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Van Der Graaf Generator - The Aerosol Grey Machine CD (album) cover


Van Der Graaf Generator


Eclectic Prog

3.28 | 622 ratings

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Prog Reviewer
3 stars Review Nš 146

Van Der Graaf Generator was formed in 1967 while their members were studying at Manchester University in U.K. The initial trio was comprised by Peter Hammill (vocals and guitars), Nick Pearne (organ) and Chris Judge Smith (drums and wind instruments). In the late of 1969 the band split. But, before that moment, Pearne had already been replaced by Hugh Banton. At the end of 1969 a new version of Van Der Graaf Generator was formed during the recording of an album that was originally intended to be a Peter Hammill's solo release, 'The Aerosol Grey Machine'.

However, 'The Aerosol Grey Machine' wasn't released as a solo Hammill's album and became as the debut studio album of Van Der Graaf Generator and was released in September of 1969. All songs were written and composed by Hammill except 'Black Smoke Yen' which was written and composed by Banton, Keith Ellis and Guy Evans. So, the line up of this album is Peter Hammill (vocals and acoustic guitar), Hugh Banton (backing vocals, piano, organ and percussion), Keith Ellis (bass), Guy Evans (drums and percussion), Jeff Peach (flute) and Chris Judge Smith (vocals on 'Firebrand').

'The Aerosol Grey Machine' always tended to be a little bit an underrated album, as is the case with most debut albums by any progressive rock band. But, especially in this case, and we mustn't forget that we are talking about of one of the most creative bands ever, the real problem is that there's hardly anything groundbreaking on here. So, yeah, this is all really true but if we pay more attention to it, after we took quite a few listens to it, maybe we can appreciate some of its charm. Lyrically, the classic Van Der Graaf Generator's style is already here and somehow all the songs can really rule.

'The Aerosol Grey Machine' has nine tracks. The first track 'Afterwards' is a great song to open this peculiar Van Der Graaf Generator's album. It's a very simple and na've song, very beautiful, one of the most beautiful and simple songs composed by Hammill in his entire, long and fantastic musical career. It's, at my taste, one of the best tracks on this album. The second song 'Orthenthian St, Parts 1 and 2' is a nicely constructed song and is also very interesting. Once more the voice of Hammill is great and I particularly like the way how Evans plays drums on this song. This is also one of my favourite tracks on the album. The third track 'Running Back' is a very peaceful acoustic song with a very simple structure that reminds me very much 'Refugees', the second track of their second studio album 'The Least We Can Do Is Wave To Each Other'. However, this song is much simpler and less interesting than the other. The fourth track 'Into A Game' is also a good song. It's interesting to note that on this song, for the first time, we can feel some energy in the music of the album. This is a song with some musical complexity, with a very interesting bass line, and once more, I like particularly the way how Evans plays drums on this song. The fifth track, the title track, 'Aerosol Grey Machine' is the smallest on the album. It isn't properly a song but is really a joke of the band. The sixth track 'Blake Smoke' is the second smallest song of the album and is an instrumental song. It's a simple song which is a kind of an introduction to the next song. In my opinion, these two songs are unnecessary and could have been perfectly avoided. The seventh track 'Aquarian' is a song with some psychedelic influences and with fantastic and beautiful vocals of Hammill. This is another song with a very interesting bass and drum lines and also with an interesting chorus. It's also another of my favourite songs on the album. The eighth track 'Necromancer' is a very bizarre, obscure and deep song with scary lyrics. This is a song with a superb Hammill's voice and once more it has a good and melodic chorus. I think this is another interesting song. The ninth track 'Octopus' is the most difficult and complex on the album. This is, in my humble opinion, the most typical band's song of this album and also the most eclectic and progressive in its musical structure. It's the most representative song of what would become the future sound of Van Der Graaf Generator.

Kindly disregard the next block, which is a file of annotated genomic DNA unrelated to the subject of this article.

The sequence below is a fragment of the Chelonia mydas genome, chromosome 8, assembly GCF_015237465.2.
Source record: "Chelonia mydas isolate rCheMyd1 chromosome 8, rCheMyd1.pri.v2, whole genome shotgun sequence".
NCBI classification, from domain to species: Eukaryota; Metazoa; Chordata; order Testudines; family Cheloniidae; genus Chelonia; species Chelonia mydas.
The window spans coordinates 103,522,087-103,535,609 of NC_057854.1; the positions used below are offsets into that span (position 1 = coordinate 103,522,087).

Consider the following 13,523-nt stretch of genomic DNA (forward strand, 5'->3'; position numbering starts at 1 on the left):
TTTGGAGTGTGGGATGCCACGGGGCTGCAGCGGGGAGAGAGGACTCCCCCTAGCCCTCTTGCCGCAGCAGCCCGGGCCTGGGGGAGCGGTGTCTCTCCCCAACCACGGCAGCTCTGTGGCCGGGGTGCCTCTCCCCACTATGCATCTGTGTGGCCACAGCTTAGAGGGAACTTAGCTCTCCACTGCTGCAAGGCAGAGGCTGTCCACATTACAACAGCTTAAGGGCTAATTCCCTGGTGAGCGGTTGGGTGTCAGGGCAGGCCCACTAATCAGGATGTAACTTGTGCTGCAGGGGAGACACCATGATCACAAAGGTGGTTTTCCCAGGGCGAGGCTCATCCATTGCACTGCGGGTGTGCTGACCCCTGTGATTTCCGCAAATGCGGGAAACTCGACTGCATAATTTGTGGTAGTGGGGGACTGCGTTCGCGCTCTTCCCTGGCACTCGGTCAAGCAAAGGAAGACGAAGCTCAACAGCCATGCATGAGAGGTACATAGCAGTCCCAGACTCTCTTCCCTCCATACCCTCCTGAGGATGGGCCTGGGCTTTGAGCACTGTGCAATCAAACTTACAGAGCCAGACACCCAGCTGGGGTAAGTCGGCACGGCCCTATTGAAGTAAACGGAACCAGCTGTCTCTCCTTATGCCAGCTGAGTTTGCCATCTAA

Conclusion: I can't agree with those who don't consider this album a Van Der Graaf Generator's album. It's true that it was intended to be the first Hammill's solo album and that lacks to it the necessary presence of David Jackson on flute and saxophones. However, this album has, for me, some of the main characteristics of the group. It has the complex, dark and beautiful lyrics of Hammill as also his beautiful, original and unique voice, it has the presence of the fantastic and unique keyboard sound of Banton, it has the original drumming of Evans and it has also the sound of the bass, sadly missing in most of their future works. I think we can compare this album with the debut album of Genesis, 'From Genesis To Revelation' released in the same year. Despite 'The Aerosol Grey Machine' isn't a great album, it's, in my opinion, better than Genesis' album, because we can see on it some progressiveness and a road to follow in their future musical path. So, 'The Aerosol Grey Machine' is a good, na've and a unique album, in their career, very simple and very acoustic. I think it has a single place to be in the musical career of this unique and original progressive rock group.

Prog is my Ferrari. Jem Godfrey (Frost*)

VianaProghead | 3/5 |


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